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The predictive value of albuminuria for cardiovascular and renal disease. A 5-year follow-up study of 476 patients with type I diabetes mellitus

Torffvit, Ole LU and Agardh, Carl-David LU (1993) In Journal of Diabetes and its Complications 7(1). p.49-56
Abstract
A 5-year follow-up study of 476 type I adult diabetic patients previously studied cross sectionally revealed that, during the observation period, 19 patients died and 30 developed cardiovascular or renal disease, such as myocardial infarction (n = 8), cerebrovascular disease (n = 3), amputation (n = 6), and renal insufficiency (n = 13). The patients were registered by one and the most-severe event only. The yearly death rate was 8.0 per 1000, compared with the expected death rate of 2.0 for people with corresponding age and sex in the general population. In patients with renal insufficiency, one also had myocardial infarction, and one had had an amputation. The ages of patients who died, with myocardial infarction, cerebrovascular disease,... (More)
A 5-year follow-up study of 476 type I adult diabetic patients previously studied cross sectionally revealed that, during the observation period, 19 patients died and 30 developed cardiovascular or renal disease, such as myocardial infarction (n = 8), cerebrovascular disease (n = 3), amputation (n = 6), and renal insufficiency (n = 13). The patients were registered by one and the most-severe event only. The yearly death rate was 8.0 per 1000, compared with the expected death rate of 2.0 for people with corresponding age and sex in the general population. In patients with renal insufficiency, one also had myocardial infarction, and one had had an amputation. The ages of patients who died, with myocardial infarction, cerebrovascular disease, amputation, or renal insufficiency, were 44.2 +/- 12.7, 41.3 +/- 6.6, 43.7 +/- 13.2, 45.3 +/- 15.7, and 40.8 +/- 9.8 years, respectively. Urinary albumin concentration in a single early morning urine sample was found to be a strong prognostic marker for the development of cardiovascular disease or death. In contrast, age, gender, age at onset and duration of diabetes, levels of blood pressure, serum creatinine, and HbA1c, or presence of hypertension, as well as changes in blood pressure and hBa1c, during the observation period did not influence the survival or incidence of cardiovascular disease. However, blood pressure and HbA1c were associated with increased urinary albumin concentrations during the follow-up period. (Less)
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author
organization
publishing date
type
Contribution to journal
publication status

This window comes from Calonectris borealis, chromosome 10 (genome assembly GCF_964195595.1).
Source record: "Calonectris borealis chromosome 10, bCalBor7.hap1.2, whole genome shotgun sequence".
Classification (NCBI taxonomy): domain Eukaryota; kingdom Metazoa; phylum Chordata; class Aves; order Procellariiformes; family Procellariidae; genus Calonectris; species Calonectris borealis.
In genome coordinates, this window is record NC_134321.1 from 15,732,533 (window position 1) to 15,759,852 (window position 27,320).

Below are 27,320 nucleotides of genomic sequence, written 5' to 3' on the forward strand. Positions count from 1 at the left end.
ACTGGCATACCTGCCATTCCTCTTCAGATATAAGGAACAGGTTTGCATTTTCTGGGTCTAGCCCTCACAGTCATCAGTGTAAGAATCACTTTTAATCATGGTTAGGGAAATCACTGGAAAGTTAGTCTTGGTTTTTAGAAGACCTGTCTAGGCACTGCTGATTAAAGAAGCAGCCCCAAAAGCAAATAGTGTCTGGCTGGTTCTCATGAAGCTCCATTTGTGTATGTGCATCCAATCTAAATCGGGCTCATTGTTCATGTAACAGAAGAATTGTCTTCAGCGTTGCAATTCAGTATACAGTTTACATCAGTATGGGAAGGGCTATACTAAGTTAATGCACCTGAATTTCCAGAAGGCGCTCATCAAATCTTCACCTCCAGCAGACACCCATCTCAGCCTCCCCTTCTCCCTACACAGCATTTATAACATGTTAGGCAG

published
subject
in
Journal of Diabetes and its Complications
volume
7
issue
1
pages
49 - 56
publisher
Elsevier
external identifiers
  • pmid:8481551
  • scopus:0027136136
ISSN
1873-460X
DOI
10.1016/1056-8727(93)90024-S
language
English
LU publication?
yes
id
ab845c2c-2579-4edb-b838-28abfba502a2 (old id 1107702)
date added to LUP
2008-07-31 15:40:55
date last changed
2017-08-13 04:29:10
@article{ab845c2c-2579-4edb-b838-28abfba502a2,
  abstract     = {A 5-year follow-up study of 476 type I adult diabetic patients previously studied cross sectionally revealed that, during the observation period, 19 patients died and 30 developed cardiovascular or renal disease, such as myocardial infarction (n = 8), cerebrovascular disease (n = 3), amputation (n = 6), and renal insufficiency (n = 13). The patients were registered by one and the most-severe event only. The yearly death rate was 8.0 per 1000, compared with the expected death rate of 2.0 for people with corresponding age and sex in the general population. In patients with renal insufficiency, one also had myocardial infarction, and one had had an amputation. The ages of patients who died, with myocardial infarction, cerebrovascular disease, amputation, or renal insufficiency, were 44.2 +/- 12.7, 41.3 +/- 6.6, 43.7 +/- 13.2, 45.3 +/- 15.7, and 40.8 +/- 9.8 years, respectively. Urinary albumin concentration in a single early morning urine sample was found to be a strong prognostic marker for the development of cardiovascular disease or death. In contrast, age, gender, age at onset and duration of diabetes, levels of blood pressure, serum creatinine, and HbA1c, or presence of hypertension, as well as changes in blood pressure and hBa1c, during the observation period did not influence the survival or incidence of cardiovascular disease. However, blood pressure and HbA1c were associated with increased urinary albumin concentrations during the follow-up period.},
  author       = {Torffvit, Ole and Agardh, Carl-David},
  issn         = {1873-460X},
  language     = {eng},
  number       = {1},
  pages        = {49--56},
  publisher    = {Elsevier},
  series       = {Journal of Diabetes and its Complications},
  title        = {The predictive value of albuminuria for cardiovascular and renal disease. A 5-year follow-up study of 476 patients with type I diabetes mellitus},
  url          = {http://dx.doi.org/10.1016/1056-8727(93)90024-S},
  volume       = {7},
  year         = {1993},
}